The first successful robotic surgery for gastric cancer has been reported from Japan in 2002 and since then the use of robots in this area has increased over time [16]. This study aimed to present five patients who underwent RAL gastrectomy for gastric cancer with review of the literature.

Case Presentation

In this study, five patients who underwent robot-assisted laparoscopic (RAL) gastrectomy in Ümraniye Training and Research Hospital, General Surgery clinics between the years 2010-2011 in were assessed. Preoperative clinical staging of patients was done by computed tomography. All patients were informed about robotic surgery and informed consent was obtained.

Under endotracheal general anesthesia, a reverse Trendelenburg position was given to the patient. Subsequent to cleansing the skin and sterile draping, a 12 mm camera port was placed in the anterior abdominal wall about 1 cm below the umbilicus with an open method. An intra-abdominal pressure of 12 to 14 mmHg was obtained by CO2 insufflation. A 30° angle optics was used beginning with abdominal exploration. An 8 mm robotic port was placed at the point where the costal arch meets the right mid-clavicular line under camera guidance. Another 8 mm robotic port was placed in the middle of these two ports. The third 8mm robotic port was placed at the point where the costal arch meets the left mid- clavicular line. In addition, a 10 mm assistant port was inserted into the anterior abdominal wall at about 10 cm left lateral from the umbilical port (Figure 1). The bedside unit of the robot was docked by approaching from the head of the patient (Figure 2). The surgeon performed the operation through the console, which was placed in the same room with the patient.

The gastrocolic ligament was entered and left gastroomental vessels were ligated and cut with vascular occlusive clips (Hem-o-lok® Ligation System-Teleflex Medical, NC, USA). The greater curvature was dissected, and the short gastric vessels and left-right gastroepiploic vessels were clipped and cut. Dissection of 6th region was performed. The small omentum was opened, 5th region dissection was performed. The duodenum was separated with help of a linear cutter-sealer stapler. Dissection of the main hepatic artery, celiac trunk, splenic artery and splenic hilum lymph nodes were performed. In subtotal gastrectomy D2 lymph node dissection was completed with dissection of lymph nodes outside stations 2 and 4a. An abdominal incision of approximately 7 cm was made above the umbilicus and the specimen was extracted. Reconstruction was performed by applying Roux-en-Y oesophagojejunostomy in total gastrectomy, and Roux-en-Y gastrojejunostomy in subtotal gastrectomy.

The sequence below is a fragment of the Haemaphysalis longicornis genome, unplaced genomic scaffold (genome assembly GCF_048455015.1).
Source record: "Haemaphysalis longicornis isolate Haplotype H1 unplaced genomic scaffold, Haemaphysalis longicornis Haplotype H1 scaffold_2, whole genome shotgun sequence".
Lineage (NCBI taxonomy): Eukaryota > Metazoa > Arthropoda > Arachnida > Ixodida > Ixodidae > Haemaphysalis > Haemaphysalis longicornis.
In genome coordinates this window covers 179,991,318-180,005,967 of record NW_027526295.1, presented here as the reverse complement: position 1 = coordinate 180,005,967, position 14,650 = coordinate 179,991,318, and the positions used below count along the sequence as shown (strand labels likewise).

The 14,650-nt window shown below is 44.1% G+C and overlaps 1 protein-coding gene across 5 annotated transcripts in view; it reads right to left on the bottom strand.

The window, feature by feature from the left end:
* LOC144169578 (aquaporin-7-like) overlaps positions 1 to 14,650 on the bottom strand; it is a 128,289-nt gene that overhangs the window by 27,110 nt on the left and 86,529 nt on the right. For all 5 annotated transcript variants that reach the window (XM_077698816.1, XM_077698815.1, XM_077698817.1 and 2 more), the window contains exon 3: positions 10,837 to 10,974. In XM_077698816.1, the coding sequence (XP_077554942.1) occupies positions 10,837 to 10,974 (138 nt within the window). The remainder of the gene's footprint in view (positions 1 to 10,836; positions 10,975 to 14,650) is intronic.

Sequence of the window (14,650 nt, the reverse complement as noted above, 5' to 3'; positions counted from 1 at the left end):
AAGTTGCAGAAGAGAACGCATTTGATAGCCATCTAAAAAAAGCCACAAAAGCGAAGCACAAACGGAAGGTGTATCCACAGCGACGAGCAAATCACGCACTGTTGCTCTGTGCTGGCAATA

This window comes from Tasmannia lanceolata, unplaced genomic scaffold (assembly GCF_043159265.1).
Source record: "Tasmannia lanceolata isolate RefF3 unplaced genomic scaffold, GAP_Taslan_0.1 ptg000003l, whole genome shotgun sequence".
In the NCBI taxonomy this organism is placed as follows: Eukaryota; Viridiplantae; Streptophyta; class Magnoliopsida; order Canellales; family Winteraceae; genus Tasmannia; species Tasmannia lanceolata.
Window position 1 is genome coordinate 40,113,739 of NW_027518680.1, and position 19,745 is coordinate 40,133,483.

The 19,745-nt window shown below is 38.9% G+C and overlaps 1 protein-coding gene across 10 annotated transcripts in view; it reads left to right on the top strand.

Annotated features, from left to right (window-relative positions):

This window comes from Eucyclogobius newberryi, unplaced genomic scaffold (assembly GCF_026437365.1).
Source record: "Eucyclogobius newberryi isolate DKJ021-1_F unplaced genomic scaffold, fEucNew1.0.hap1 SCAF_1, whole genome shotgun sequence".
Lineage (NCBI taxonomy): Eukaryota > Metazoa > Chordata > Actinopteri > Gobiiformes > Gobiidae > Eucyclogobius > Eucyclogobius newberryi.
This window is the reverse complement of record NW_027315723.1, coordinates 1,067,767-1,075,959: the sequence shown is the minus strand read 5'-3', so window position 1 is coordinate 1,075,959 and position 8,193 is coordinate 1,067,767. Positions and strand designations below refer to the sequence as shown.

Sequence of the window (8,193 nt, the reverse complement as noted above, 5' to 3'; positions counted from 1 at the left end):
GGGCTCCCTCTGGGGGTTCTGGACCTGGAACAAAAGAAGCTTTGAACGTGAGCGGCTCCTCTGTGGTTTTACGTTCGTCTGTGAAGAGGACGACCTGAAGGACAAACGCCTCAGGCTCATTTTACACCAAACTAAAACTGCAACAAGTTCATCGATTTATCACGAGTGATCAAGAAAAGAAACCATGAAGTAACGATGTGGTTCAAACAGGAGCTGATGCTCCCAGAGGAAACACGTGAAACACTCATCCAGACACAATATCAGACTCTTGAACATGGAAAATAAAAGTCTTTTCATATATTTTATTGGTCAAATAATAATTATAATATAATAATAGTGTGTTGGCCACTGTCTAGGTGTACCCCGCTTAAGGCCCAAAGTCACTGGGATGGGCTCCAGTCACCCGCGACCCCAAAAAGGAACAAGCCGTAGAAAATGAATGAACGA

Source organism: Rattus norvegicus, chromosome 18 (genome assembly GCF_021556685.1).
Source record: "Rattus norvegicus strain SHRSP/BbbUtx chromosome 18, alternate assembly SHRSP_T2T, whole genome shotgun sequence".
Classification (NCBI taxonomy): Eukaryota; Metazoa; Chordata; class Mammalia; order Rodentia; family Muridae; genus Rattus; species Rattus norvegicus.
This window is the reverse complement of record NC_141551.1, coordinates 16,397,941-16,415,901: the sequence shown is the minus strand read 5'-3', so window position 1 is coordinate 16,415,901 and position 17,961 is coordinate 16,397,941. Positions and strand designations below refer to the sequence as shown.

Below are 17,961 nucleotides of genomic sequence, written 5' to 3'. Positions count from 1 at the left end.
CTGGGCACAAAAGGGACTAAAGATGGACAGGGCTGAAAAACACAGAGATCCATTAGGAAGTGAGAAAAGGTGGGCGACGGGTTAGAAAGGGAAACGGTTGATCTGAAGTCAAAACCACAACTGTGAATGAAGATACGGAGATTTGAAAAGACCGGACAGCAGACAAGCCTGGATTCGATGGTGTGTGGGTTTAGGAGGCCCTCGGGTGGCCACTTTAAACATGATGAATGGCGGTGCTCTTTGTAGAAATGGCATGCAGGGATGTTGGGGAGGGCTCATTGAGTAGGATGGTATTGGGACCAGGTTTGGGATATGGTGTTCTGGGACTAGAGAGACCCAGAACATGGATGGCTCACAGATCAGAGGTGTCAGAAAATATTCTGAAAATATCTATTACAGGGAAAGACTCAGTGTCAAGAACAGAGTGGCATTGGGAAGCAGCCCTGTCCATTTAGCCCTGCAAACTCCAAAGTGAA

Four of the patients were male and one was female. The mean age was 72.8 years (range: 60-79). Three patients underwent total gastrectomy for proximal gastric cancer, and 2 patients received subtotal gastrectomy for gastric cancer localized distally. None of the patients required transition to conventional laparoscopy or laparotomy. No intraoperative complications were encountered. One patient had a right sided pneumothorax in the postoperative period, which was treated with tube thoracostomy. Another patient developed a surgical site infection that was treated with routine surgical dressings and appropriate antibiotics. The mean length of hospital stay was 10.4 days (range: 7-18). Histopathological examination revealed negative surgical margins except for one patient (Table 1).


Minimally invasive surgeries have led to radical changes in the surgical field in the last few decades. Since the first laparoscopic cholecystectomy performed in 1987, laparoscopic surgery has become widely accepted in many surgeries. Decreased postoperative pain, being able to return to daily activities earlier and better cosmetic results are the main advantages of laparoscopic surgery.